Sunday, 26 April 2020


Heteromorph Ammonites, Sowerby 1837
Ammonite shells have been collected by people for millennia. These ammonites are known from the Late Triassic and the middle Jurassic but were most abundant and creative in their form in the Cretaceous (Wiedmann, 1969).

The beautiful plate you see here showing two ammonites is from Sowerby (1837) and is one of the very first scientifically accurate studies of heteromorph ammonites. We see similar species to the heteromorphs above in the Nanaimo Group of Vancouver Island, British Columbia.

During medieval times they were believed to be snakes that had been turned into stone and were sold to people going on pilgrimages. They have been found in archaeological sites in many parts of the world. We find them in archaeological remains spanning human history, across cultures and civilizations.

Pictet's Paleontology Second Edition, 1853-57
Ammonites are prized for their scientific and aesthetic value and have been used as building materials, jewelry, amulets, charms to aid in the hunt, religious totems amongst other things. The original discus used by the ancient Greeks in their Olympics was a fossilized ammonite.

The beautiful plate to the left shows some of the heteromorph ammonites from Pictet's Paleontology in its second edition (1853-57). Some of the figures are copied from Astier or d'Orbigny works, not included in the first edition.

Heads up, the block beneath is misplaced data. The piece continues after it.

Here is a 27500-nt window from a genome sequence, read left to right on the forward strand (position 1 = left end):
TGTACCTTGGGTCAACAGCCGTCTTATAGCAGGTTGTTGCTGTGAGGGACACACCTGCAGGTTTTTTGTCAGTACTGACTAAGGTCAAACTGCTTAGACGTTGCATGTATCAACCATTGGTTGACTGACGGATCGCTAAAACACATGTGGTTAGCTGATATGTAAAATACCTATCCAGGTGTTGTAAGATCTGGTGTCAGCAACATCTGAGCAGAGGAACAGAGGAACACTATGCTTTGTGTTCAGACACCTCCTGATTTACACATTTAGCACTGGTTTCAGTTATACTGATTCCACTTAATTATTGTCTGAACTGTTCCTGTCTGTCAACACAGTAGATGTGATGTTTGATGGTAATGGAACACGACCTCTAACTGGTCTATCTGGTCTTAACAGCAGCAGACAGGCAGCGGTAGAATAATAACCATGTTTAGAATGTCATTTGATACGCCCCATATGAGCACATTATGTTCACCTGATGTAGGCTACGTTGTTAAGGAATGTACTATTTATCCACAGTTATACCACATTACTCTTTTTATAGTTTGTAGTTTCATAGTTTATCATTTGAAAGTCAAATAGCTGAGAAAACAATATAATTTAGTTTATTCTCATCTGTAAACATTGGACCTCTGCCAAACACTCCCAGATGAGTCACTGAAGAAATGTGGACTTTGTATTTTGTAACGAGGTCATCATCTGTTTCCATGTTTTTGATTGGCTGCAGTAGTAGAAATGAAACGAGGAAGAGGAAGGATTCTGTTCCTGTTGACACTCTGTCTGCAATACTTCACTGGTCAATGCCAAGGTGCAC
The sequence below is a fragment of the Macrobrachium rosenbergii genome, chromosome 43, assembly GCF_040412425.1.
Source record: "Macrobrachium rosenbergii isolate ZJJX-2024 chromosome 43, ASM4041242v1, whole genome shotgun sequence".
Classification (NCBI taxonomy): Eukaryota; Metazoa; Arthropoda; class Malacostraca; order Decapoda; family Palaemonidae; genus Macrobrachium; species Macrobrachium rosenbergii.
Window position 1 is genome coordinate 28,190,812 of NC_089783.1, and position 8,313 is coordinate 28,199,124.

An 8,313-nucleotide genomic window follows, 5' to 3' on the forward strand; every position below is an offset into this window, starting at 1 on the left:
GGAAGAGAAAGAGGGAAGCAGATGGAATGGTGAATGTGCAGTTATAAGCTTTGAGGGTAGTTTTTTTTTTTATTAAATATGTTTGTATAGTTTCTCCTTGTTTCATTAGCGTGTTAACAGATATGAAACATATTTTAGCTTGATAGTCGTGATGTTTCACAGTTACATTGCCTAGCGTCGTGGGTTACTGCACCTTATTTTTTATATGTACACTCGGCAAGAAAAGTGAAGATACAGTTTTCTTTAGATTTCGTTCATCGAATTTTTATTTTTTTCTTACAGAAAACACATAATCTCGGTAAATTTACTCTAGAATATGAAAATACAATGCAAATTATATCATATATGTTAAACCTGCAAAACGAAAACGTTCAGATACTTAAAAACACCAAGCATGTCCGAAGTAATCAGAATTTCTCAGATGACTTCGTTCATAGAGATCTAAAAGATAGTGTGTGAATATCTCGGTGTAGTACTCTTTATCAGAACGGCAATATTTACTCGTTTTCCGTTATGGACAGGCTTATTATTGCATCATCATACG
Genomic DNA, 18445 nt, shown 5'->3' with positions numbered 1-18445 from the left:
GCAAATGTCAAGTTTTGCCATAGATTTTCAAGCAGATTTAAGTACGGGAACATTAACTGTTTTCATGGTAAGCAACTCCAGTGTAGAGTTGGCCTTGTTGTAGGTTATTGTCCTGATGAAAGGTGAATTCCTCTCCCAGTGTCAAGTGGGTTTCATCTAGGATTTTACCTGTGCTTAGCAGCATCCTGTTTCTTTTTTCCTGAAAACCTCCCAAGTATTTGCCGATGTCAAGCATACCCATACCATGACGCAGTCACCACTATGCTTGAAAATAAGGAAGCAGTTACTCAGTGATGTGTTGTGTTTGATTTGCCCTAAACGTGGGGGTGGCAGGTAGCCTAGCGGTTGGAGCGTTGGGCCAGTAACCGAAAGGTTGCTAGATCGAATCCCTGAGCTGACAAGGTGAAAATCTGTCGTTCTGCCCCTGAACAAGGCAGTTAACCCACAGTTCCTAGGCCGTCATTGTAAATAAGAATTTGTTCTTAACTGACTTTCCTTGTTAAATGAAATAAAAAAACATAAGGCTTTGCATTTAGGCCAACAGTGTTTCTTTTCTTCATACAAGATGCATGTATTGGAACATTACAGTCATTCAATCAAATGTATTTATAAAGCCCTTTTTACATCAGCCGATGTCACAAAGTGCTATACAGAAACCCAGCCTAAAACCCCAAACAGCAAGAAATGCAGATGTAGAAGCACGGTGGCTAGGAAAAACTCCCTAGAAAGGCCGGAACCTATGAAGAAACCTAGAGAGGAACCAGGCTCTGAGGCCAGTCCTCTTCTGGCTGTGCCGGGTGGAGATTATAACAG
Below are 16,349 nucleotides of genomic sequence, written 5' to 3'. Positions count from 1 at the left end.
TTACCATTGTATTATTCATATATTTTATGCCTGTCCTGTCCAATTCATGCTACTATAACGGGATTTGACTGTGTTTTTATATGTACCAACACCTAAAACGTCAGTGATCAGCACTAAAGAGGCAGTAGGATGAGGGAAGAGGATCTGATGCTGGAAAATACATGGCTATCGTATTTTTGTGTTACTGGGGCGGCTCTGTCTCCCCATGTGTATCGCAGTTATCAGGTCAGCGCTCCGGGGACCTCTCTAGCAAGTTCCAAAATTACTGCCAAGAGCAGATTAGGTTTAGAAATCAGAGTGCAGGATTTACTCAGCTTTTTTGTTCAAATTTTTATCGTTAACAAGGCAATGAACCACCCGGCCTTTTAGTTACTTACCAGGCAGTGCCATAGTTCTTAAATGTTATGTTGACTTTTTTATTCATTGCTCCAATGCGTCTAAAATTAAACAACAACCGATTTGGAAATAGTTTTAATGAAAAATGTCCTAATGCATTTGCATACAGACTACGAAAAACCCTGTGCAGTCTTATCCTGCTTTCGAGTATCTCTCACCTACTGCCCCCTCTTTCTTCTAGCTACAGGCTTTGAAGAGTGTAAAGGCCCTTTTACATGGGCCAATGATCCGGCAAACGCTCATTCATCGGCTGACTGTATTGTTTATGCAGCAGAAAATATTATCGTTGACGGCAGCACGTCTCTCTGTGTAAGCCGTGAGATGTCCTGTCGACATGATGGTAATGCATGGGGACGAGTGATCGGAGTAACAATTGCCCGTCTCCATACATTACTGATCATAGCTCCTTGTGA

Ammonites are pleasing to the eye, usually taking on a planispiral form— although there are some helically spiralled and fully crazy spiralled forms — known as heteromorphs.

The most interesting of all the heteromorphs are the Cretaceous heteromorph ammonites of the suborder Ancyloceratina. The juveniles of this suborder played with every possible variation in their shell shape from regular planispiral and orthoconic to torticonic, hamitoconic and gyroconic.

The adults uncoiled the last whorl of their shell forming the characteristic U-shaped recurved body chamber you see below. A curious form as the aperture faces upward. Ammonites of the suborder Ancyloceratina may have developed a stationary brooding phase that could have several ecological advantages over free-swimming monomorphic ammonites.

Ancyloceras matheronianus
Alexander Arkipkin wrote a great paper on them in the Journal of Molluscan Studies back in 2014 — "Getting hooked: the role of a U-shaped body chamber in the shell of adult heteromorph ammonites."

His focus is on the morphological features of the adult shell in heteromorph ammonites of the suborder Ancyloceratina but does useful comparisons to a vast number of heteromorph ammonites in collections at the Department of Earth Sciences of the Natural History Museum, London.

Heteromorphs come in a variety of shapes and sizes. They must have intrigued and mystified those who were first to find them as they do not have an intuitive shape at all for a marine predator. Do give Arkipkin's paper a read and bask in the wonder of the amazing forms of these ancient cephalopods.

Reference: Getting hooked: the role of a U-shaped body chamber in the shell of adult heteromorph ammonites. Journal of Molluscan Studies, Volume 80, Issue 4, November 2014, Pages 354–364,

Image 3-5: Ancyloceras matheronianus. A. General view. B. Inner part of vertical shaft with resolved ribs (RR). C. Inner part of U-shaped adult living chamber with less resolved ribs (WR). Abbreviations as in Figure 2. Scale bar = 1 cm.